Over at his blog, atheist actvist Hemant Mehta posted the following:
For the past few years, a member of Congress has introduced a resolution in the House to honor Charles Darwin on his birthday. Rep. Pete Stark (D-CA) did it in 2011, Rep. Rush Holt (D-NJ) did it in 2013 and 2014, and Rep. Jim Himes (D-CT) has did it in the years since.
He just did it again yesterday, introducing the resolution, officially known as House Resolution 44. It designates “February 12, 2017, as ‘Darwin Day’ and [recognizes] the importance of science in the betterment of humanity.”
As I’ve said before, it’s nice to see a member of Congress honoring science instead of denying it.
This is all yet another example of activists and politicians stinking up the place with their culture warring. For this is nothing more than grandstanding that attempts to turn science itself into a political weapon and political debate. This is not “honoring science.” It is politicizing science. And the last thing Western civilization needs is the further politicization of science.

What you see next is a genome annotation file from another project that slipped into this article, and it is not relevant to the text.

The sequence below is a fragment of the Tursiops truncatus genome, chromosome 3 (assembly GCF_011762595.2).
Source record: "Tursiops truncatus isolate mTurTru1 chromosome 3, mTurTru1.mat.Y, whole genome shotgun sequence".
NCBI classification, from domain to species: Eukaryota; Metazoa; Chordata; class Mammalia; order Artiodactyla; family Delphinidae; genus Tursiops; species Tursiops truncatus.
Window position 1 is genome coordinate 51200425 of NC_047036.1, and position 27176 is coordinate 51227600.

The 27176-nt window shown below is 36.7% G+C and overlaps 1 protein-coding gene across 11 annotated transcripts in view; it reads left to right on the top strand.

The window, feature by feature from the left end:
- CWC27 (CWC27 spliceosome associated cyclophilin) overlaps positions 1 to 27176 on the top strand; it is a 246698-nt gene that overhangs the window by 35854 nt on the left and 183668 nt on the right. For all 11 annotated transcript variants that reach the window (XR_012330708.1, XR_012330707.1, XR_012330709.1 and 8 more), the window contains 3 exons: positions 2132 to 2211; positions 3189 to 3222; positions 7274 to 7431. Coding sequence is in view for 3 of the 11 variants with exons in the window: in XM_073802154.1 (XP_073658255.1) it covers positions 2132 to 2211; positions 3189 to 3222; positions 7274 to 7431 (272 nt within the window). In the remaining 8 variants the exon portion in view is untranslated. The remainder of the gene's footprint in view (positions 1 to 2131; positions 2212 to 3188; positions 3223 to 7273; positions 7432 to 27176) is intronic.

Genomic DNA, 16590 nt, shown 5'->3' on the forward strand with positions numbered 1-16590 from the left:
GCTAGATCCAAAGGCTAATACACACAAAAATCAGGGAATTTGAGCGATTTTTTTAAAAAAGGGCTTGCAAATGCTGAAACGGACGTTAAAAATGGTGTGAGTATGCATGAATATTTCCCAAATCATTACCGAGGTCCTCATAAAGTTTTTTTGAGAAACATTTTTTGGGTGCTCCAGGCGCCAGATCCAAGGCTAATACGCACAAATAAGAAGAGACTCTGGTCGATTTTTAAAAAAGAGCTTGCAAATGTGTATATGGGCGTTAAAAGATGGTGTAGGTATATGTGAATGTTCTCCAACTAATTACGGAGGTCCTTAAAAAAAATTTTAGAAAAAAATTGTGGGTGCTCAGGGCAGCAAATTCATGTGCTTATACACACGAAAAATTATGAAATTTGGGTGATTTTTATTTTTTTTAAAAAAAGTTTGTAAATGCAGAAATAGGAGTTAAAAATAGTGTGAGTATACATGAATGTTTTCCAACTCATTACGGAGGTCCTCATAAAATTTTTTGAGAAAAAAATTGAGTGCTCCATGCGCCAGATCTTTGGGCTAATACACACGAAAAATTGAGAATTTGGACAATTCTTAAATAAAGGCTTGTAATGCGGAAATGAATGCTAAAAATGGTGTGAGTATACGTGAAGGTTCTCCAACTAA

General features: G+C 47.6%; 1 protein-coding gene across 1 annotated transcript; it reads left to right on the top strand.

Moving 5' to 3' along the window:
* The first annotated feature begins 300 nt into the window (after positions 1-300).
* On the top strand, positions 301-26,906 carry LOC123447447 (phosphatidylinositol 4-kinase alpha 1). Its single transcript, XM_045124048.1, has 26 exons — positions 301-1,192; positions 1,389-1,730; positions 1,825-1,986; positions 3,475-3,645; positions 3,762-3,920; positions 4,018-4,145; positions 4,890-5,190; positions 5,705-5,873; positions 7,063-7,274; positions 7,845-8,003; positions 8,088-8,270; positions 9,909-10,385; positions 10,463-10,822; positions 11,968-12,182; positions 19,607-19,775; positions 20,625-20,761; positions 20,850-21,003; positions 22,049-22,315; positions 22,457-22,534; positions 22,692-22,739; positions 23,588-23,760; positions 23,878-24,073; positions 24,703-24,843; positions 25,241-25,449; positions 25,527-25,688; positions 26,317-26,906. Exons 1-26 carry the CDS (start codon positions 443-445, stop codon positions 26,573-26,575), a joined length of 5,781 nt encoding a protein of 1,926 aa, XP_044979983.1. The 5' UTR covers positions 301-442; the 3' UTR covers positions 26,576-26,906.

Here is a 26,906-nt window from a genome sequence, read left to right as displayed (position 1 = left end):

Look, I say this as an evolutionist who accepts Darwinian evolution and who recognizes the importance of Darwin’s work.
The problem here is why, among all the great scientists of history, choose and recognize Darwin as the symbol of “the importance of science in the betterment of humanity?” Why a Darwin Day instead of an Einstein Day or a Newton Day?
For that matter, why a Darwin Day instead of a Fleming Day? If we are to recognize the importance of science in the betterment of humanity, why ignore the scientist who discovered penicillin? This discovery revolutionized medicine and has saved the lives of billions of people. There is simply no debate that his discovery has resulted in the betterment of humanity. It’s something everyone can agree on.
So why a Darwin Day instead of a Fleming Day? Because everyone could rally around a Fleming Day without click bait controversies and political grandstanding.
I really wish activists and politicians would stop politicizing science. It is, in the long run, very bad for science.